There are a number of other sizeable sources of revenue that also may be affected due to the uncertainties ahead. For example, as a residential university, we have a close-knit community of students living, working and collaborating on campus, but we may face continued impacts to our housing and dining services. We also may see a potential flattening in our sponsored research programs. Unfortunately, we cannot rely on endowment, investment income, and philanthropic support to fully cover these budget shortfalls. I should note that our fiduciary responsibility for CMU’s long-term health, as well as restrictions in existing agreements with donors, and in state law, preclude us from using the endowment as an emergency fund, although we will use our unrestricted or discretionary funds from these sources as much as we can. And, in recent weeks, due to market fluctuations, the value of our endowment has already seen a decline, which may reduce the annual draw amounts that can be distributed in future years. Fundraising is likely to get more difficult in the near term as well, although at this point, we are on track with milestones for the Make Possible campaign and I remain highly confident in its long-term success.

I share this information not to heighten your anxiety, but rather to be candid about a reality we must confront with the same ingenuity and resourcefulness we have always exemplified as Tartans. I also want to give you the proper context for the short- and immediate-term decisions we need to make to secure our long-term success and ensure the continuity of our societal mission.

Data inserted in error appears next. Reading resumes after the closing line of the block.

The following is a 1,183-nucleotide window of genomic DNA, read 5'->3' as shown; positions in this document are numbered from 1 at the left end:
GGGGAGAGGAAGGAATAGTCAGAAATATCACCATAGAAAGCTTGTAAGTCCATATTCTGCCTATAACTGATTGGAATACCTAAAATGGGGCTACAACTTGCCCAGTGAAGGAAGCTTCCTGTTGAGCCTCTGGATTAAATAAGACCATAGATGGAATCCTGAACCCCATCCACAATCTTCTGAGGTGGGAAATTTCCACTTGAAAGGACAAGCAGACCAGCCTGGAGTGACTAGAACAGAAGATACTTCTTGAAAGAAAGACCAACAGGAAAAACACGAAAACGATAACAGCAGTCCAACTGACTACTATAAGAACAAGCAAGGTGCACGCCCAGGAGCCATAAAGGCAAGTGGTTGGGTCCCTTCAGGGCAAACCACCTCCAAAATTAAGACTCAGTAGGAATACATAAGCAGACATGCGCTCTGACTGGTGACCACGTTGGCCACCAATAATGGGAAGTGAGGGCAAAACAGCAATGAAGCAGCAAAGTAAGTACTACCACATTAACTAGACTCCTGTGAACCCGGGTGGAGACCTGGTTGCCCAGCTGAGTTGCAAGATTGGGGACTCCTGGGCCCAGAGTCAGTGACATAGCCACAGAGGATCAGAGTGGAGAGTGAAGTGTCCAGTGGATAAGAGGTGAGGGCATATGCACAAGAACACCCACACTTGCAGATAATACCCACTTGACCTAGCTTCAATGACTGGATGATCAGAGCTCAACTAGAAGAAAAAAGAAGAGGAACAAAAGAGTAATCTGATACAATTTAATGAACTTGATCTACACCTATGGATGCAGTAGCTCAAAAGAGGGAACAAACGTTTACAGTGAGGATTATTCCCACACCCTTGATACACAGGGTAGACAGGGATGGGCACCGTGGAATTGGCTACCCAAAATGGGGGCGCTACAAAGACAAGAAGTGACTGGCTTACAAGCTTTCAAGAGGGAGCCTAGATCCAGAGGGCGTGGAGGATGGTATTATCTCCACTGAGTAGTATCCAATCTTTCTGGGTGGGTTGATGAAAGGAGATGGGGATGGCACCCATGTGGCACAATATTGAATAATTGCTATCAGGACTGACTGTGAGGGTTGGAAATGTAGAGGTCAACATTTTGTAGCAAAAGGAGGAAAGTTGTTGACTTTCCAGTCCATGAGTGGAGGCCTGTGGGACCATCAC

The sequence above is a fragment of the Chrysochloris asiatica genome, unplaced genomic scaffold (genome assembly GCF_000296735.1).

Scenario Planning for Fall          

As we approach the fall semester, we face the reality of several unresolved variables that are impacting our future planning. I am optimistic that social distancing efforts seem to be working in the metro areas of many of our campuses; however, given that CMU includes a global cohort of scholars, we must consider the pandemic’s overall spread as well as the availability of testing and tracing tools that will be critical for returning to in-person operations. (As I shared last Friday, I am proud that CMU-led research is playing a significant role in both forecasting the spread and in tracking exposure.)

While we stand prepared to resume in-person, on-campus operations, we are closely tracking the situation as it unfolds and incorporating new information into our planning of various potential scenarios. Working closely with the academic and administrative leadership, including the deans and department heads, we have created contingency plans for the following operating models that may be possible in the fall:

Remote/Online Only

This scenario essentially continues our current state of operations, although there may be flexibility to resume significant research activities on campus.

Hybrid Model

Under a hybrid model, we will offer both in-person and online instruction. Under a hybrid model, even if some students, faculty and staff can return to campus, this scenario anticipates we also will be delivering education to other students who are not able to be on campus, and that some portion of the faculty and staff will continue to work remotely.

Delayed Start

In this scenario, we would push the semester back by two to six weeks, based on a reasonable expectation that some more time will allow us to resume in-person operations or the hybrid model.

Each of these scenarios includes making plans for a phased approach for returning our research enterprise in Pittsburgh to onsite operations over the summer.